In 'Our Syria' Cookbook, Women Share Stories, Safeguard A Scattered Cuisine : The Salt Syrian cooking blends the most delicious flavors from the East and West. For the cookbook Our Syria, Itab Azzam and Dina Mousawi met with Syrian women in the Middle East and Europe to cook with them.
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In 'Our Syria' Cookbook, Women Share Stories, Safeguard A Scattered Cuisine

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In 'Our Syria' Cookbook, Women Share Stories, Safeguard A Scattered Cuisine

In 'Our Syria' Cookbook, Women Share Stories, Safeguard A Scattered Cuisine

In 'Our Syria' Cookbook, Women Share Stories, Safeguard A Scattered Cuisine

  • Download
  • <iframe src="https://www.npr.org/player/embed/565471343/565506569" width="100%" height="290" frameborder="0" scrolling="no" title="NPR embedded audio player">
  • Transcript

Dina Mousawi and Itab Azzam are the authors of a new cookbook, called Our Syria: Recipes From Home. For the book they interviewed Syrian refugees scattered around Europe and the Middle East. Claire Harbage/NPR hide caption

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Claire Harbage/NPR

Dina Mousawi and Itab Azzam are the authors of a new cookbook, called Our Syria: Recipes From Home. For the book they interviewed Syrian refugees scattered around Europe and the Middle East.

Claire Harbage/NPR

As millions of people have fled Syria, they haven't been able to take much with them on their journey. Families often had to abandon the things that reminded them of home. So the recipes that bring them back to the places they left behind are precious.

Dina Mousawi and Itab Azzam are the authors of a new cookbook, Our Syria: Recipes From Home. For the book they interviewed Syrian refugees scattered around Europe and the Middle East. The book gathers their stories, along with the recipes that remind them of home.

Azzam grew grew up in southwestern Syria, near Jordan, and moved to the U.K. six years ago. She's mostly a filmmaker and theater producer, not a professional chef, but food is what occupies her when she's not working.

"I didn't come to the U.K. as a refugee — I was lucky enough to get a scholarship to do my masters degree here in London," Azzam says. "So I came here in September 2011, just a few months after the uprising started ... and then I stayed."

In Our Syria, Azzam writes, "As the last of my family contemplate leaving behind our little village, this is my Noah's Ark — a capsule containing the intoxicating taste of home."

This highlights below have been edited for length and clarity.


Interview Highlights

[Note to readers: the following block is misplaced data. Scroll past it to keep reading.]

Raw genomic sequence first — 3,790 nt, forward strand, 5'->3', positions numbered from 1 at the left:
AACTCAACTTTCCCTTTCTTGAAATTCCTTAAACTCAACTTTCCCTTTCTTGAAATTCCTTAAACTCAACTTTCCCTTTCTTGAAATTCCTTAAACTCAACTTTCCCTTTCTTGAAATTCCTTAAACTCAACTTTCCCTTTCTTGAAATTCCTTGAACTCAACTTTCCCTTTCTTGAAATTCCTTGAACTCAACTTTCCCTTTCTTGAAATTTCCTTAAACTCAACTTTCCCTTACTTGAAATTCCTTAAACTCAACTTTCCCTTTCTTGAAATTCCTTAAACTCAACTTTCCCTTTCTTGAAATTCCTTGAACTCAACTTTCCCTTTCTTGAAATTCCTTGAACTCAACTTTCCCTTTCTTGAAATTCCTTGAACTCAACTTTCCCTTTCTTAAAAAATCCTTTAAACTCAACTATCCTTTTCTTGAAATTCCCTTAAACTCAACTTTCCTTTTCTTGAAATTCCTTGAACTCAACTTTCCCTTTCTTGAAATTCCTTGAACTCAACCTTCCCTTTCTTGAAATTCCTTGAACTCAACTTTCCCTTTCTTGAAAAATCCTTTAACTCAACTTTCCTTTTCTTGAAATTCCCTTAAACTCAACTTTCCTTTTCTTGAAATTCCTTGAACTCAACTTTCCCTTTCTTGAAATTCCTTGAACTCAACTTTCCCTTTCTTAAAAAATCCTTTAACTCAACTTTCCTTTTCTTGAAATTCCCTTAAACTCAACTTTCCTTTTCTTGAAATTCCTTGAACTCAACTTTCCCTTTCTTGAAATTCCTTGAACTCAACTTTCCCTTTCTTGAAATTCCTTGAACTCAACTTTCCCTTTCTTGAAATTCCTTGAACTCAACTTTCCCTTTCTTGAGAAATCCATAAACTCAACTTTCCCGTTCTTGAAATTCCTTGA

On how food can feel like home

I think my love for food got bigger when I moved to the U.K. because I felt like cooking Syrian food was the only thing that kept me connected. You have this kind of feeling of loss, and then it's only when you cook your own — the food that you grew up eating, that you feel this kind of relief that you've almost transported back for that moment of time that you're eating.

On what she makes when she feels homesick

There's this dish called mleheyya which is a dish from my hometown in Sweida — which is just an hour south of Damascus — which my mum cooks all the time. It's a hot yogurt sauce with turmeric, carmelized onions, potatoes and chicken. And whenever I cook it, it's just like I'm almost with my mother back in Syria.

Our Syria: Recipes From Home gathers the stories of Syrian refugees, along with the recipes that remind them of home. Claire Harbage/NPR hide caption

toggle caption
Claire Harbage/NPR

Our Syria: Recipes From Home gathers the stories of Syrian refugees, along with the recipes that remind them of home.

Claire Harbage/NPR

On how you can talk about food and Syria's war

People are resilient, and life carries on, and actually it's the hope that keeps us going. And if that's gone, then everything's gone. What we noticed with Syrian refugees — they all are really, really resilient. They have hope, and it's hope and celebrating what's positive about Syria is the only way that we can come out of this darkness.

On what Syrian food is

It is very similar to Middle Eastern food, but obviously Syria is really big and has influences from different countries that border it. So we have influences from Iraq and Iran, influences from Turkey — but also Syria was on the Silk Road, so Aleppo has a lot of influences from the Far East, from Asia, from China. So we have many dishes, that uses fruit, like sweet and sour — that doesn't exist in any other Middle Eastern countries.

On if Syrian food will endure as people leave the country

I don't think that's going to go away. We saw with other countries — Lebanon is an example, where they had a civil war for a long period of time and people had to flee. And Lebanese food is pretty much alive and thriving, and when you say Middle Eastern food, people think about Lebanese food. So I don't think Syrian food is going to disappear, especially that Syrians are — wherever they go, they keep cooking it, they keep talking about it. Syrians are opening restaurants all around the world and that's how we're going to preserve it.

Kat Lonsdorf produced the audio for this story. Wynne Davis adapted it for web.